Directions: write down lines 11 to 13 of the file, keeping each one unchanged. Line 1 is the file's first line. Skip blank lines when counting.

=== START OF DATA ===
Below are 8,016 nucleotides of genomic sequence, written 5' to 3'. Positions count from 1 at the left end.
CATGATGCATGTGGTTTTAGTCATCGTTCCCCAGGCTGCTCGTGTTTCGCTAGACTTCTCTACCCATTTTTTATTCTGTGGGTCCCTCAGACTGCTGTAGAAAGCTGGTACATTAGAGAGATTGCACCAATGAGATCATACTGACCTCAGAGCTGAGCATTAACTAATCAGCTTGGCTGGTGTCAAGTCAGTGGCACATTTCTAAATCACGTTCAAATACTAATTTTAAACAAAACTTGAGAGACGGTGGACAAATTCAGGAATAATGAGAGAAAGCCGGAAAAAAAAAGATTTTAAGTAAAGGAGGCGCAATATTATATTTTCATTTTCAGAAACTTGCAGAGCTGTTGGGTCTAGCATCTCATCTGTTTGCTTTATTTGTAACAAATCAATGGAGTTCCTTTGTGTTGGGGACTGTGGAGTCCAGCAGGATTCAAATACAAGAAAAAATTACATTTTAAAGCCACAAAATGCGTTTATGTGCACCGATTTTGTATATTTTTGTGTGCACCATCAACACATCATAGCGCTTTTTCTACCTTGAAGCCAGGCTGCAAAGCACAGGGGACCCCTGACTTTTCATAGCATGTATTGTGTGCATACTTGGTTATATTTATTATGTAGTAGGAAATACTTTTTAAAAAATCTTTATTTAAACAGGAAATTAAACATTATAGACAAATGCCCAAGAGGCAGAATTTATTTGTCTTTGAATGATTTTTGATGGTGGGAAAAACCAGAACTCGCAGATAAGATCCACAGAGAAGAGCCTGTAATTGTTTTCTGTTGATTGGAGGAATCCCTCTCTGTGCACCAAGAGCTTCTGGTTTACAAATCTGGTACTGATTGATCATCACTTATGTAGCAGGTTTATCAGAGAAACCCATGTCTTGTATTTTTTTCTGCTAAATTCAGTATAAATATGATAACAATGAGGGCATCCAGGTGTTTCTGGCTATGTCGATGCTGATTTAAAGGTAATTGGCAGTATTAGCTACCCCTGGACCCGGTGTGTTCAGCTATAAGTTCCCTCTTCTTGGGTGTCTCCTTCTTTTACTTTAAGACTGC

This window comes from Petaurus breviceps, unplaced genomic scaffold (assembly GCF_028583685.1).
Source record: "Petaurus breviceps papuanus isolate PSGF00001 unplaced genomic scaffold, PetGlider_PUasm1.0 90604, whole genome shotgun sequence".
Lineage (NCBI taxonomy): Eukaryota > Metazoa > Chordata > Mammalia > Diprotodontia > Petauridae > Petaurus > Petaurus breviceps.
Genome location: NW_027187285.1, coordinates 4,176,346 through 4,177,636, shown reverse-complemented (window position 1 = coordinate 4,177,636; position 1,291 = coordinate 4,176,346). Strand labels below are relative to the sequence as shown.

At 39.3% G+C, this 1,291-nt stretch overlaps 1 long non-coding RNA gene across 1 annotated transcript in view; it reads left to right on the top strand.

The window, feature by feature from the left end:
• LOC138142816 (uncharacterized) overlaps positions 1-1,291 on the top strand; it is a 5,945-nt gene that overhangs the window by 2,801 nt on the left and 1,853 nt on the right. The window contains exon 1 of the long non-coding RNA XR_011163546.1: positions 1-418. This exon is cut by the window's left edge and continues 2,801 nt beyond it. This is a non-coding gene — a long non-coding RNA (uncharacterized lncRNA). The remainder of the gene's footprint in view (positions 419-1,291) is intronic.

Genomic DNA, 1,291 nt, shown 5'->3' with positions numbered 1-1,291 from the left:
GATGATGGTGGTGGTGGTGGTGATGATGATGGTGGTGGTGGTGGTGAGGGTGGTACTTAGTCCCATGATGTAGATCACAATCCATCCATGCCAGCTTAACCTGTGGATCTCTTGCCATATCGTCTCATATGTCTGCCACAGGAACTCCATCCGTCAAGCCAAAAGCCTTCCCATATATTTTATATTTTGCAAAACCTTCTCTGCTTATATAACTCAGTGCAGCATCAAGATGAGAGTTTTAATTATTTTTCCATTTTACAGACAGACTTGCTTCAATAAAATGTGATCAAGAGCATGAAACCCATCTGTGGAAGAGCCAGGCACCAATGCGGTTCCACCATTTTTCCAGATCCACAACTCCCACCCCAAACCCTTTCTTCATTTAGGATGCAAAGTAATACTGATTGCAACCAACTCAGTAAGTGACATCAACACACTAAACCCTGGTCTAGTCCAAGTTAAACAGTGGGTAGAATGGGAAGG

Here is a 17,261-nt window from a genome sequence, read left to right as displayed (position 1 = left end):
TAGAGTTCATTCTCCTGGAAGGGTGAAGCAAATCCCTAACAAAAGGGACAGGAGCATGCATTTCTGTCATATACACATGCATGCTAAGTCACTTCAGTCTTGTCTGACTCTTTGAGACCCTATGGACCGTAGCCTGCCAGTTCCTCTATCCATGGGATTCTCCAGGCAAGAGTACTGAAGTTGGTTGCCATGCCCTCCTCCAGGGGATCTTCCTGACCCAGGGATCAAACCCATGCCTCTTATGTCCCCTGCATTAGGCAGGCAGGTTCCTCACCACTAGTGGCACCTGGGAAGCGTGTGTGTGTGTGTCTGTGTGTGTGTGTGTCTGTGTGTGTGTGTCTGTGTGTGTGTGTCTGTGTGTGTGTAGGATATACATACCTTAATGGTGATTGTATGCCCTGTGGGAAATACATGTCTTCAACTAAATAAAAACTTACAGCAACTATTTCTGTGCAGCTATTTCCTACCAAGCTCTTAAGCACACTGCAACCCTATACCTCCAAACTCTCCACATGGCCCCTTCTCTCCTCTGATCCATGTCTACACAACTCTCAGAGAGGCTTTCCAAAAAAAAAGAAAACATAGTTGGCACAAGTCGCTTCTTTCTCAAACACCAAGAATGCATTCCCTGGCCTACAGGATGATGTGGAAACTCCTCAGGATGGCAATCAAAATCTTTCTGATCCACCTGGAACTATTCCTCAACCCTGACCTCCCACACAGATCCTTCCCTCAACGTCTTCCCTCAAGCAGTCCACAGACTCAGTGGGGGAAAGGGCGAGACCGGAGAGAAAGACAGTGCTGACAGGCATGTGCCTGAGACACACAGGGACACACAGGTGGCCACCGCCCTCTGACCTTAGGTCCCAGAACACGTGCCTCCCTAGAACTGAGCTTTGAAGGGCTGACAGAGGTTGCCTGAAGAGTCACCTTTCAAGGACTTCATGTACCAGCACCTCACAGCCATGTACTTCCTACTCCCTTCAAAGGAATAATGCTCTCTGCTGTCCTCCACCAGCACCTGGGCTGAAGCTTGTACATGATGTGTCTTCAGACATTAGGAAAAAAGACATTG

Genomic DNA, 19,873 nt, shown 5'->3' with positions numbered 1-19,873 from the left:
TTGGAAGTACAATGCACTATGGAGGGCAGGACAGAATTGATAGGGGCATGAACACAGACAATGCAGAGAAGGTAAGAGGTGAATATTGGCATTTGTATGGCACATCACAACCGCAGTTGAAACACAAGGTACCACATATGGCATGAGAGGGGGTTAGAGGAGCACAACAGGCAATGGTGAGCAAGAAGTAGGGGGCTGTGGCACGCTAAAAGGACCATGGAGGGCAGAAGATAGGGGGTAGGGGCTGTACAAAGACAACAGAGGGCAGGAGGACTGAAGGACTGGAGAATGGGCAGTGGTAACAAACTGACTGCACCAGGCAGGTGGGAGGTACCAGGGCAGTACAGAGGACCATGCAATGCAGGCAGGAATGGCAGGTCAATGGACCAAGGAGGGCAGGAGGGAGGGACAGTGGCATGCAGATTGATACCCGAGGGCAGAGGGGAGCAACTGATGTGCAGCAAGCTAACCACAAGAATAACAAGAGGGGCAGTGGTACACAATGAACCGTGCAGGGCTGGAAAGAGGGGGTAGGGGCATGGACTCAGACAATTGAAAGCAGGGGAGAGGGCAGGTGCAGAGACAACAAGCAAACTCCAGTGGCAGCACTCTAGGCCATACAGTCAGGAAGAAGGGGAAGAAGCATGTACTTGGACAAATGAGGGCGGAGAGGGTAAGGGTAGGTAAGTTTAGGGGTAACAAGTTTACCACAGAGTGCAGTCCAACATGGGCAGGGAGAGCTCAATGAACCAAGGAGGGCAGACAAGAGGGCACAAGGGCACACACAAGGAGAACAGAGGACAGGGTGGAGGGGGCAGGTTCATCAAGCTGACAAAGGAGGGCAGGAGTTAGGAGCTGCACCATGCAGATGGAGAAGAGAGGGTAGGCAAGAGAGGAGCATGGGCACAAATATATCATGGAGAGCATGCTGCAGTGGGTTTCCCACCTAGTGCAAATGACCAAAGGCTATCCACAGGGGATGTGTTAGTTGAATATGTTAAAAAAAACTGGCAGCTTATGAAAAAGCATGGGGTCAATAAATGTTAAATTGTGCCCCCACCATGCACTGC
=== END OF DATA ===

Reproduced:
GATGATGGTGGTGGTGGTGGTGATGATGATGGTGGTGGTGGTGGTGAGGGTGGTACTTAGTCCCATGATGTAGATCACAATCCATCCATGCCAGCTTAACCTGTGGATCTCTTGCCATATCGTCTCATATGTCTGCCACAGGAACTCCATCCGTCAAGCCAAAAGCCTTCCCATATATTTTATATTTTGCAAAACCTTCTCTGCTTATATAACTCAGTGCAGCATCAAGATGAGAGTTTTAATTATTTTTCCATTTTACAGACAGACTTGCTTCAATAAAATGTGATCAAGAGCATGAAACCCATCTGTGGAAGAGCCAGGCACCAATGCGGTTCCACCATTTTTCCAGATCCACAACTCCCACCCCAAACCCTTTCTTCATTTAGGATGCAAAGTAATACTGATTGCAACCAACTCAGTAAGTGACATCAACACACTAAACCCTGGTCTAGTCCAAGTTAAACAGTGGGTAGAATGGGAAGG

Here is a 17,261-nt window from a genome sequence, read left to right as displayed (position 1 = left end):
TAGAGTTCATTCTCCTGGAAGGGTGAAGCAAATCCCTAACAAAAGGGACAGGAGCATGCATTTCTGTCATATACACATGCATGCTAAGTCACTTCAGTCTTGTCTGACTCTTTGAGACCCTATGGACCGTAGCCTGCCAGTTCCTCTATCCATGGGATTCTCCAGGCAAGAGTACTGAAGTTGGTTGCCATGCCCTCCTCCAGGGGATCTTCCTGACCCAGGGATCAAACCCATGCCTCTTATGTCCCCTGCATTAGGCAGGCAGGTTCCTCACCACTAGTGGCACCTGGGAAGCGTGTGTGTGTGTGTCTGTGTGTGTGTGTGTCTGTGTGTGTGTGTCTGTGTGTGTGTGTCTGTGTGTGTGTAGGATATACATACCTTAATGGTGATTGTATGCCCTGTGGGAAATACATGTCTTCAACTAAATAAAAACTTACAGCAACTATTTCTGTGCAGCTATTTCCTACCAAGCTCTTAAGCACACTGCAACCCTATACCTCCAAACTCTCCACATGGCCCCTTCTCTCCTCTGATCCATGTCTACACAACTCTCAGAGAGGCTTTCCAAAAAAAAAGAAAACATAGTTGGCACAAGTCGCTTCTTTCTCAAACACCAAGAATGCATTCCCTGGCCTACAGGATGATGTGGAAACTCCTCAGGATGGCAATCAAAATCTTTCTGATCCACCTGGAACTATTCCTCAACCCTGACCTCCCACACAGATCCTTCCCTCAACGTCTTCCCTCAAGCAGTCCACAGACTCAGTGGGGGAAAGGGCGAGACCGGAGAGAAAGACAGTGCTGACAGGCATGTGCCTGAGACACACAGGGACACACAGGTGGCCACCGCCCTCTGACCTTAGGTCCCAGAACACGTGCCTCCCTAGAACTGAGCTTTGAAGGGCTGACAGAGGTTGCCTGAAGAGTCACCTTTCAAGGACTTCATGTACCAGCACCTCACAGCCATGTACTTCCTACTCCCTTCAAAGGAATAATGCTCTCTGCTGTCCTCCACCAGCACCTGGGCTGAAGCTTGTACATGATGTGTCTTCAGACATTAGGAAAAAAGACATTG